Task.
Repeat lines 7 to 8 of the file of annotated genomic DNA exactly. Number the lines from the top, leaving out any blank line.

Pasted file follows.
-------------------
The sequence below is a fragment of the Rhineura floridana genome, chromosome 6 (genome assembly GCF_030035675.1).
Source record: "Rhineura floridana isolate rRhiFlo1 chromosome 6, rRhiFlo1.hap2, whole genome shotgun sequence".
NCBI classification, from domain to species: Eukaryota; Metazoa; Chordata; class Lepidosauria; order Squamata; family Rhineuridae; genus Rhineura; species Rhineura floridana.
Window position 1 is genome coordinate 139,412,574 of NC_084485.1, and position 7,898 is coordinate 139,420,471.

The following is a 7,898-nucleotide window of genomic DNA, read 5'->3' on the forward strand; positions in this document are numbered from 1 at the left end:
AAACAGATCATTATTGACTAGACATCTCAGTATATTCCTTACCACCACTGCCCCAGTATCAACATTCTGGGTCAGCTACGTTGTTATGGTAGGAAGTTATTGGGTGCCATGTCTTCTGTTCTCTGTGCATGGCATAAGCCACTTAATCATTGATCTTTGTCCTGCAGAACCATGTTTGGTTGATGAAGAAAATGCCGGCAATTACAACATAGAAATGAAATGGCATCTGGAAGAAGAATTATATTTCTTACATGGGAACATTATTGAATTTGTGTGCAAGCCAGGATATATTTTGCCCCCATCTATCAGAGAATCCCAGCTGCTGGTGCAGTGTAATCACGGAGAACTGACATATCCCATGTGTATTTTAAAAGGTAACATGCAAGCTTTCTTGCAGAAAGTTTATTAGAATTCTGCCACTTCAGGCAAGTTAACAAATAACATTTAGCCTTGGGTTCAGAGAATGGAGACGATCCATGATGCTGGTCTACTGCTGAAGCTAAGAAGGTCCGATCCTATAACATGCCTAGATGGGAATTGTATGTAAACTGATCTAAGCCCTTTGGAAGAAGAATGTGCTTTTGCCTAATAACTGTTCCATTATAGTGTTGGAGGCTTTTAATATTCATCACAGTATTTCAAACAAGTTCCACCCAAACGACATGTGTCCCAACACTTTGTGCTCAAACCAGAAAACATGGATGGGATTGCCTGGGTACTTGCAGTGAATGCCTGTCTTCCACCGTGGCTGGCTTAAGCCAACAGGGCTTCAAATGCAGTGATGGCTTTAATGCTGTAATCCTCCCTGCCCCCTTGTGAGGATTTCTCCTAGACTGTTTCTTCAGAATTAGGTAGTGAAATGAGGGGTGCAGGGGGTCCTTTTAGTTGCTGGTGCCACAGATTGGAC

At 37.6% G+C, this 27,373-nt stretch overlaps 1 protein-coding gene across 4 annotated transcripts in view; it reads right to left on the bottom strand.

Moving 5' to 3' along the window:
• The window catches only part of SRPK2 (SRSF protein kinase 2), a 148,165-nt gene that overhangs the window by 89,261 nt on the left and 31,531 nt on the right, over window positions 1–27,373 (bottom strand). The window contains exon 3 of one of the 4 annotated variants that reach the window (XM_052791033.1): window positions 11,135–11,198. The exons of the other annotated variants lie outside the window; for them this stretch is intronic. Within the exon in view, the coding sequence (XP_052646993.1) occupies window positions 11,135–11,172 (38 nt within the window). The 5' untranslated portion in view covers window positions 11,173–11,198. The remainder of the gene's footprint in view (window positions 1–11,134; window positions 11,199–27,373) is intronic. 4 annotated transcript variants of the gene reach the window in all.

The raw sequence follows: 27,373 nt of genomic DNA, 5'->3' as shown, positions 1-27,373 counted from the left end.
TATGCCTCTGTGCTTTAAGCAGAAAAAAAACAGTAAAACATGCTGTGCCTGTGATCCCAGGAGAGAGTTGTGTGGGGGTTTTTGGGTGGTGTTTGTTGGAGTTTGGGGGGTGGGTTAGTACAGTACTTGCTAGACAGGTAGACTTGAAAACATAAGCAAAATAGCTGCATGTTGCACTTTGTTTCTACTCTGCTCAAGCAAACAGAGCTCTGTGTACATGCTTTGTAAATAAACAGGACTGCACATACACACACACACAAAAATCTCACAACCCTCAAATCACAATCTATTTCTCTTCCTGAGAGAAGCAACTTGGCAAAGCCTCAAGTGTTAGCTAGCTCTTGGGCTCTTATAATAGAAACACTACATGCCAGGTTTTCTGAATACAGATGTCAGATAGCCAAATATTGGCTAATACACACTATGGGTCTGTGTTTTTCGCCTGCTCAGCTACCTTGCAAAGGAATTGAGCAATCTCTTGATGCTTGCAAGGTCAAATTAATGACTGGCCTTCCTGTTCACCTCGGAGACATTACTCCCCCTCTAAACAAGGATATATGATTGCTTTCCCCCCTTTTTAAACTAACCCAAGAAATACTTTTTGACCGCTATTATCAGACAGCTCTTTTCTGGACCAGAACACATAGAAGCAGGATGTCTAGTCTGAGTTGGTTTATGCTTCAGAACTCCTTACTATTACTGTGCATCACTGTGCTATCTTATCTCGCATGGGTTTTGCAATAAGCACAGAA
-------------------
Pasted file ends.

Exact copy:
At 37.6% G+C, this 27,373-nt stretch overlaps 1 protein-coding gene across 4 annotated transcripts in view; it reads right to left on the bottom strand.

Moving 5' to 3' along the window: